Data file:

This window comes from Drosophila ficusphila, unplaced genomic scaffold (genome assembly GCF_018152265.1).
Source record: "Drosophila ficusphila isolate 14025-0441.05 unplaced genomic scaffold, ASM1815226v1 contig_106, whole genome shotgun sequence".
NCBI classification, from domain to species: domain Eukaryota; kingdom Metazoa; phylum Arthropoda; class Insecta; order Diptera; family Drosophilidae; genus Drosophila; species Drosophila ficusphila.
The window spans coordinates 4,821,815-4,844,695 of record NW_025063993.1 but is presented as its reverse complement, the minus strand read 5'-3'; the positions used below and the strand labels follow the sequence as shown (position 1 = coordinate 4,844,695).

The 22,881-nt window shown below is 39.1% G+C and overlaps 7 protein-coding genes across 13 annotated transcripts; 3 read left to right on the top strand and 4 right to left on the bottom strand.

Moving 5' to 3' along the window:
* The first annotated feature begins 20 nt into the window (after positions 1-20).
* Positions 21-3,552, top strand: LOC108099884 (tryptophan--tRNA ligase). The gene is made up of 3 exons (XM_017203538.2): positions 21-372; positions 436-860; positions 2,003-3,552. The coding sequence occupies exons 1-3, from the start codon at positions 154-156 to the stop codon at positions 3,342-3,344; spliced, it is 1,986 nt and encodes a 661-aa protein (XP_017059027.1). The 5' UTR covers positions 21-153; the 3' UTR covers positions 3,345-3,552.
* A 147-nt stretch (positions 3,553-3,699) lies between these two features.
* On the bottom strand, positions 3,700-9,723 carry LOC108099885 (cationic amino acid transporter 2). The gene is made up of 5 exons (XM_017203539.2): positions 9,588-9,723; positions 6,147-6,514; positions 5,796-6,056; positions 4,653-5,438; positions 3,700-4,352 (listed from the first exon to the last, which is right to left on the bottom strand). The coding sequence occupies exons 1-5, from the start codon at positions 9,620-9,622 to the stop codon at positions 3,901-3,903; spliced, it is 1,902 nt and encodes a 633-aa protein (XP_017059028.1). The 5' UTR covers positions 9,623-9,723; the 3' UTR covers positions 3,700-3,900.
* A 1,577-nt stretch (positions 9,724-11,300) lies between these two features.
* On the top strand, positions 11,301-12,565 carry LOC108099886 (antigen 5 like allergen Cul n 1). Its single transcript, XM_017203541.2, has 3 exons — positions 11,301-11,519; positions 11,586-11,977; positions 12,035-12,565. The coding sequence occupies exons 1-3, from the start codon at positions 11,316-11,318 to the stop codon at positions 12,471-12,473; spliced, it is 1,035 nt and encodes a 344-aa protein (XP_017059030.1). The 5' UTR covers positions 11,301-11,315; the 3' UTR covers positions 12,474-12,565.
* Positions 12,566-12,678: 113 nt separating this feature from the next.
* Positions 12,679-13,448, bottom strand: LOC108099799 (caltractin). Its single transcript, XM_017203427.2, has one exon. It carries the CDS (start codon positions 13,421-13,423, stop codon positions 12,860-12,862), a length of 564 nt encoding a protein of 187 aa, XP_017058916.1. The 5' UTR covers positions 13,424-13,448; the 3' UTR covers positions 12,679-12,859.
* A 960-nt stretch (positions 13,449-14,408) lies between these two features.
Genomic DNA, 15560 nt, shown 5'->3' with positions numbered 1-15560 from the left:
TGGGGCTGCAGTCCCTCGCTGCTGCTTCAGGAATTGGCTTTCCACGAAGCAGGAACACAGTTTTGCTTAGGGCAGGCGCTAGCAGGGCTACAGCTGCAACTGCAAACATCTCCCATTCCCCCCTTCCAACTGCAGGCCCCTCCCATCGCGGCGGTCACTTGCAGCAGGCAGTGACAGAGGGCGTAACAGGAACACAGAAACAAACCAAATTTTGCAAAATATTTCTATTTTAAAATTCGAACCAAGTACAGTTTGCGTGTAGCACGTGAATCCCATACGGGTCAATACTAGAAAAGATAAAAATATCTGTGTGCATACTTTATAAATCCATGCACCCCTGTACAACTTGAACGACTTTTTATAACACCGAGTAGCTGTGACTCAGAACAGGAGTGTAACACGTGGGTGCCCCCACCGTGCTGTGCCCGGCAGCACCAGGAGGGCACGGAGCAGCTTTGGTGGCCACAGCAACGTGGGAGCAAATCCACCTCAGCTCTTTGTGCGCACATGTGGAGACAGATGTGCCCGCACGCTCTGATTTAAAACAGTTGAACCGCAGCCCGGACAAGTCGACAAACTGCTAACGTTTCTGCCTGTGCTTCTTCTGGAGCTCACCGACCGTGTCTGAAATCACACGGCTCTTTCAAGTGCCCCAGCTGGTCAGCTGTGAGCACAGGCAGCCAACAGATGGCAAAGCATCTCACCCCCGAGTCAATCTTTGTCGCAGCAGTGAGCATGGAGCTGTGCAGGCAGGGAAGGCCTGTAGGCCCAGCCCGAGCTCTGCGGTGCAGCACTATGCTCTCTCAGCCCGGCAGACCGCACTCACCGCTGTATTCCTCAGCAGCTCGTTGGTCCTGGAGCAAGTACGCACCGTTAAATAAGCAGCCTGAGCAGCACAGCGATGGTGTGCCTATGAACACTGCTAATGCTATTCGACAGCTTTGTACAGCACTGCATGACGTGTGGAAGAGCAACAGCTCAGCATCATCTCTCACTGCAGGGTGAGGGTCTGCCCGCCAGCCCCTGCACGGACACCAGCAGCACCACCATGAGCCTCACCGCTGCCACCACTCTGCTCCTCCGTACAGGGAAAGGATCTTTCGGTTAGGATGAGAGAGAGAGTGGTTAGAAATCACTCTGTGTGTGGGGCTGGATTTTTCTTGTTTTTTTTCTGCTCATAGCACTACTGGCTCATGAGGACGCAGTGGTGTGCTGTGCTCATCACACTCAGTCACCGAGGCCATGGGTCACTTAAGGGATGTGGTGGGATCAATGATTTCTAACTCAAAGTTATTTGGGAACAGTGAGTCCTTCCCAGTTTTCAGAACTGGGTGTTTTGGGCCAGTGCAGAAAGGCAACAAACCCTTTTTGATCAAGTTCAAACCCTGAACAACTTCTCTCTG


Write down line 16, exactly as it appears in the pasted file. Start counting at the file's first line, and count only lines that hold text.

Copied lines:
Genomic DNA, 15560 nt, shown 5'->3' with positions numbered 1-15560 from the left: